This is something I have been pondering for some years. I remember having a conversation with Linda Kavelin-Popov, founder of Virtues Project International, a few years back. We were talking about motivation, and she said, "We cannot motivate people to do the right thing; we can only inspire them to do the right thing." Now I realize that sounds somewhat "airy ferry" or new age, but it's changed how I look at what I can do with students rightly or wrongly. Sergiovanni (2005: 10-11) says that we need to move away from the theory that what gets done gets rewarded (extrinsic motivation) to a better strategy, of what is rewarding gets done even if no one is looking (intrinsic motivation). I now look at my role as a teacher and administrator as one that needs to inspire learning by living out my passion for lifelong learning. I'm one of those guys who believes that I need to encourage the growth and development of natural virtue, or character strengths according to Seligman & Peterson, in students (2004) that becomes the driving force of what they do and how they live.

It's been awhile since I have been active in the classroom, but I hear teachers often say that students seem so apathetic and uninterested in learning or life for that matter. Motivating a child with extrinsic rewards, as Dan Pink states in his TedTalk (2009) presentation, often has a negative and opposite result. I tend to agree with Pink.

Motivation becomes almost like a pull or push action, especially if we are dangling the candy in front of the student as if we are trying to bribe them to follow. Pretty soon the candy loses its appeal and we're looking for bigger candy to lure the student into learning. We've seen this for years in the classrooms with reward systems. I must confess, in my early years of teaching, I bought into the rewards thing. I bought this treasure box and it was filled with coins and tokens. Every time a student did something right or worked hard I gave them a token or coin. At the end of the month, they could turn in their coins and purchases prizes like pencils, books, stickers, and more. But that lasted six months and the students were bored with it. Meanwhile, I was exhausted from trying to administer it. In the end, I realized that the students were not learning or behaving because it was a good thing or for its intrinsic value or merit, but because I was bribing them.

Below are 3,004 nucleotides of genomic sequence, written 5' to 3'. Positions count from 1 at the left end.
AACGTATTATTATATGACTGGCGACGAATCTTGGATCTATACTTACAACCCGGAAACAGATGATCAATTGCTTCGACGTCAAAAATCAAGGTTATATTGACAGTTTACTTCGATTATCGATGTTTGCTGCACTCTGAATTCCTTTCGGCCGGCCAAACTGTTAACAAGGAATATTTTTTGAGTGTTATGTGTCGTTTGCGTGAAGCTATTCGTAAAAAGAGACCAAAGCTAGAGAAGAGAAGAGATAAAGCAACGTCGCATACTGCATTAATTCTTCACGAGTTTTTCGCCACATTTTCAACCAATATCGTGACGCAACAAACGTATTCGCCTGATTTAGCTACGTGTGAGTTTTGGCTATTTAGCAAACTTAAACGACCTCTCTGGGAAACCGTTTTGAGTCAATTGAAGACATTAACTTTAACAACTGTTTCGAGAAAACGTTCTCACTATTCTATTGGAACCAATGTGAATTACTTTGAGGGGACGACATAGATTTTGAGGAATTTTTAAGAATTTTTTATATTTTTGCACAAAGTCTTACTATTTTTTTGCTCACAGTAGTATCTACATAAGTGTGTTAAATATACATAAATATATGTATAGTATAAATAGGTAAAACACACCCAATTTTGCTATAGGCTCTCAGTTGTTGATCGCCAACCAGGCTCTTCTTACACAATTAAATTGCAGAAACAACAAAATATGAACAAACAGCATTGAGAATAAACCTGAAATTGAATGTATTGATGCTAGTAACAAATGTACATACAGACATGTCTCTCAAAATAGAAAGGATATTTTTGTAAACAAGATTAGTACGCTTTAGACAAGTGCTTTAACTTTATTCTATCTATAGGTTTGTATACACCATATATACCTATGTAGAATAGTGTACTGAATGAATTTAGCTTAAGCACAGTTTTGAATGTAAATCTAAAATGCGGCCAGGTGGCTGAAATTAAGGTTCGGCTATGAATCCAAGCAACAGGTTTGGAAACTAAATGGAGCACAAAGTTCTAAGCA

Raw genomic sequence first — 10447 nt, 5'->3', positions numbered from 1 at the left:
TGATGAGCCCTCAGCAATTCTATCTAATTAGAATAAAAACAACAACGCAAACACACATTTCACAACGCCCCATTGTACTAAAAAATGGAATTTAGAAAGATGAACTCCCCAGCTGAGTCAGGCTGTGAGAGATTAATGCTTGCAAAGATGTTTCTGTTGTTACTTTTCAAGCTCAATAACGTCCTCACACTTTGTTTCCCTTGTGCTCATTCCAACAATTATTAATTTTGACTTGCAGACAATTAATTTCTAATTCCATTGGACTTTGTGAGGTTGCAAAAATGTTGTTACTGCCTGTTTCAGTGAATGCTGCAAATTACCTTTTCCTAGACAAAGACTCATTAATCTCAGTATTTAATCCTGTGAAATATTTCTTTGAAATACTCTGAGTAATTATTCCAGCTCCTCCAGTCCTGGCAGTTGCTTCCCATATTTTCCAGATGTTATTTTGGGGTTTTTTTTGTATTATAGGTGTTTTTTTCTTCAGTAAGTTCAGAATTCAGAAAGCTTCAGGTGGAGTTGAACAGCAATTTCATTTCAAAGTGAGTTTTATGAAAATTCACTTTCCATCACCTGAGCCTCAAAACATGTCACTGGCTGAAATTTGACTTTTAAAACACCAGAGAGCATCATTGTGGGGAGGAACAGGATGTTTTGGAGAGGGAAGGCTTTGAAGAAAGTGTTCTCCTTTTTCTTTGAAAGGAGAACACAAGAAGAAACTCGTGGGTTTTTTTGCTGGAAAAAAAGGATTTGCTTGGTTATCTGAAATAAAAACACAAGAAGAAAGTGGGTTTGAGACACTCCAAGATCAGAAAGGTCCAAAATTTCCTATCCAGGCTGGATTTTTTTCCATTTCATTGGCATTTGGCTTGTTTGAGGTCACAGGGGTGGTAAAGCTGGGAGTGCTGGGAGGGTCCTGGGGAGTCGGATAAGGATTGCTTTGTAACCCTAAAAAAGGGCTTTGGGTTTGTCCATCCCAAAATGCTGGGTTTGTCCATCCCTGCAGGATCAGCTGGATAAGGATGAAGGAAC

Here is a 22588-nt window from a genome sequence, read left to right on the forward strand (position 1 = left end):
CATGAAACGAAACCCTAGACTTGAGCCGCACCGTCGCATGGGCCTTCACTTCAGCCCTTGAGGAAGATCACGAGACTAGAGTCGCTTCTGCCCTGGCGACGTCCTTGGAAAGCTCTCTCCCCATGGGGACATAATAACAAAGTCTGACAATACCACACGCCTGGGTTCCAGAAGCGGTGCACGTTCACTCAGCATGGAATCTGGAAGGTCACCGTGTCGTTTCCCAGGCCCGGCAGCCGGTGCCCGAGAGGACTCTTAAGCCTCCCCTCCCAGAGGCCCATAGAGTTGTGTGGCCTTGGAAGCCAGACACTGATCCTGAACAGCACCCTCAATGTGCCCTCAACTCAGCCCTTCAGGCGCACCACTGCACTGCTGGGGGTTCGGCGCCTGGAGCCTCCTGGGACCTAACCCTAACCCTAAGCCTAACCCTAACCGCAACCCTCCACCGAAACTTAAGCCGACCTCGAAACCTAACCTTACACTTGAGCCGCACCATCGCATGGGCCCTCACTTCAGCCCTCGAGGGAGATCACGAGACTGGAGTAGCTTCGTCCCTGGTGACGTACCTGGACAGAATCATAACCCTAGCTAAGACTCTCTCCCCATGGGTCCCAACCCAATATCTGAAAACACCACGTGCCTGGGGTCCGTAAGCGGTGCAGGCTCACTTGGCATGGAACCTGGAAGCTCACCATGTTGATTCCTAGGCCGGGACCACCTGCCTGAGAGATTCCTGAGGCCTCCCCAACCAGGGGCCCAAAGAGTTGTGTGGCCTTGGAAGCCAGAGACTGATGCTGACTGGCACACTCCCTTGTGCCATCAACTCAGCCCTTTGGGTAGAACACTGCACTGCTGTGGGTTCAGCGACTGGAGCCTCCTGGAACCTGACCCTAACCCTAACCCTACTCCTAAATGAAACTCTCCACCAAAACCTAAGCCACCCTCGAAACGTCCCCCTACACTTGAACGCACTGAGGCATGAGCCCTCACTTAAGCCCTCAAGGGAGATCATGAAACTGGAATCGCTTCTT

This is why I lean more to the inspiration model. Motivation, even intrinsic, has to have a cause. At the root of intrinsic motivation is a value system that is based upon natural virtue and character strengths. If I am in a dangerous situation, I am motivated to flee to safety because of the value I place on my life, because I care (virtue) about me. When I sit in class and apply myself or am intrinsically motivated to learn, it is because I value learning and knowledge, because I am a person striving for excellence (virtue) in my life. Motivation is the action and relies on a cause. Motivation sometimes is short lived though. How many times have we heard a stirring speech or speaker, and people say, "Wow! That was motivating." But they go back to the normal lives and nothing changes permanently, it may for a short while. That's because at the core nothing changed.

As an educator, I can affirm a student in their character strengths so they flourish and grow more love, joy, kindness, understanding, care, determination, responsibility, courage, excellence, assertiveness, trust, and more virtues. When a student’s feels good about themselves as a person, and believes that they possess these qualities even in a small way, they live out these qualities. Instead of being pushed or pulled into learning, I inspire them to be what they can be with my words of affirmation and encouragement. My warm friendly interactions create a safe and caring learning environment where they can feel motivated to learn. Yet after all this, I understand that students (Arthur: 29) may possess the same virtues as each other, but their motivation may vary in strength or output because of their will.